Patients were closely monitored for toxicity in all cycles. Hematological evaluation was repeated at days 21 and 28, whereas biochemistry was assessed only once per cycle, preferably on day 21. The subsequent cycle could be administered only if, at day 28, neutrophils were [gt-or-equal, slanted] 1500/μl and platelets [gt-or-equal, slanted]100,000/μl; otherwise, chemotherapy was postponed for one or two weeks. In cases of grade 3 or greater hematological toxicity or reversible grade 3 nonhematological toxicity (except for nausea/vomiting), temozolomide was reduced by 25%. In cases in which grade 4 hematological or grade 3 nonhematological toxicity reappeared notwithstanding dose reductions or in cases of nonhematological grade 4 toxicity, chemotherapy was interrupted.

Prophylactic antiemetics were prescribed if considered necessary. Brain edema was treated by using the lowest possible dose of corticosteroids. Administration of colony-stimulating factors, allowed only for rescue from grade 4 neutropenia, was suspended as early as possible.

Off-Study Criteria

Patients were withdrawn from the study for the following reasons: (a) progressive disease, (b) unacceptable toxicity even at reduced doses of chemotherapy, (c) refusal to continue therapy, and (d) noncompliance with protocol requirements.

Statistical Analysis

Progression-free survival (PFS), PFS at six months (PFS-6), and overall survival were calculated according to the Kaplan and Meier (1958) method with S-PLUS software (MathSoft, Inc., Seattle, Wash.), and differences in progression and survival according to prognostic factors were evaluated with the log-rank test. Parameters possibly correlated with disease progression and survival were age, KPS at diagnosis, extent of surgery (biopsy vs. partial resection vs. gross total resection), and presence or absence of contrast enhancement before surgery.

Multivariate analysis with the Cox (1972) model, used to assess truly independent prognostic factors, was performed only on variables for which P < 0.05 was obtained at univariate analysis.

PFS was evaluated from the diagnosis to progression, and survival was calculated as median survival time (MST) from the diagnosis of AA to death for any reason.

Results

In the two protocols, a total of 109 patients with AA were treated with adjuvant chemotherapy, 49 patients being treated with PCV and 60 with temozolomide. The pretreatment characteristics were well balanced between treatment groups (Table 1), and the only statistically significant difference found between the two groups was for presence of contrast enhancement. The median follow-up of patients was 37 months.

Table 1
Characteristics of patients*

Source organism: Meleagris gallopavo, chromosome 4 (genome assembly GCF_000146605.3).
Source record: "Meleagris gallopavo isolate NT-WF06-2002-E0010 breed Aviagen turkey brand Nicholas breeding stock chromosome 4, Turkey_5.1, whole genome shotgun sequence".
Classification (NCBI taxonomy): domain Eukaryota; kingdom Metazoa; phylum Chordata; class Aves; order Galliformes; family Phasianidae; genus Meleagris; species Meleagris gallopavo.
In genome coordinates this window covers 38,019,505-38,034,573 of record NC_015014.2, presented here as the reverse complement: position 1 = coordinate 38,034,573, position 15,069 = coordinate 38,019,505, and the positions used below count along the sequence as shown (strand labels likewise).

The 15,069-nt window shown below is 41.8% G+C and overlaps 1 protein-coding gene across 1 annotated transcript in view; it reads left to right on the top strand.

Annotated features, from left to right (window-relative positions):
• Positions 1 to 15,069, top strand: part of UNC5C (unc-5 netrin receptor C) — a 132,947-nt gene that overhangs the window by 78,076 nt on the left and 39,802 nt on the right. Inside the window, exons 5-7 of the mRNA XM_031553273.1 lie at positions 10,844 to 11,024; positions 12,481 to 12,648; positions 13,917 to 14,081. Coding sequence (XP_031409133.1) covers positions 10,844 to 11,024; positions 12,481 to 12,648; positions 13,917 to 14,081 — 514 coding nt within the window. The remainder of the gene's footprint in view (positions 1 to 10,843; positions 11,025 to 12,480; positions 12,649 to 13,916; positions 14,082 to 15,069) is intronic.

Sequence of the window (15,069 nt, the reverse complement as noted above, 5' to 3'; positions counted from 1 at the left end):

Progression-Free Survival

The median PFS for the entire population was 36 months (95% CI, 24 months–NR [upper limit not reached]); 58% (CI, 50%–69%) of the patients were progression free at two years and 49% (CI, 40%–60%) at three years (Fig. 1). In the PCV group, the median PFS was 34.4 months; 58% (CI, 46%–74%) and 49% (CI, 37%–66%) of patients were progression free at two and three years, respectively. In the temozolomide group, the median PFS was 36.1 months; 59% (CI, 47%–73%) and 49% (CI, 37%–65%) of patients were progression free at two and three years, respectively. According to univariate analysis, the following characteristics were significantly predictive of PFS: age (<40, 40–50, and >50 years of age; P = 0.01), KPS (<80 vs. [gt-or-equal, slanted]80; P = 0.00001), contrast enhancement (present vs. absent, P = 0.02), and extent of surgery (biopsy vs. partial vs. macroscopic radical, P = 0.001). Findings from multivariate analysis confirmed that PFS was significantly correlated with age (P = 0.01), KPS (P = 0.0008), and extent of surgery (P = 0.006), but not with contrast enhancement. Type of adjuvant chemotherapy was not found to influence PFS (Fig. 2). Findings from the analysis of prognostic factors are presented in Table 2.

Fig. 1
Progression-free survival (thin line) and overall survival (thick line) of the study series.
Fig. 2
Progression-free survival according to treatment. Thick line: patients treated with adjuvant PCV; thin line: patients treated with adjuvant temozolomide.
Table 2
Median time to progression, in months, based on prognostic factors

Survival

Median survival has not yet been obtained; 78% (CI, 70%–86%) of patients were alive at two years and 66% (CI, 57%–76%) at three years (Fig. 1). In the PCV group, the MST has not yet been reached, and 83% (CI, 73%–94%) and 74% (CI, 63%–88%) of patients were alive at two and three years, respectively. In the temozolomide group, the MST has not yet been attained; 75% (CI, 65%–87%) and 59% (CI, 47%–75%) of patients were alive at two and three years, respectively.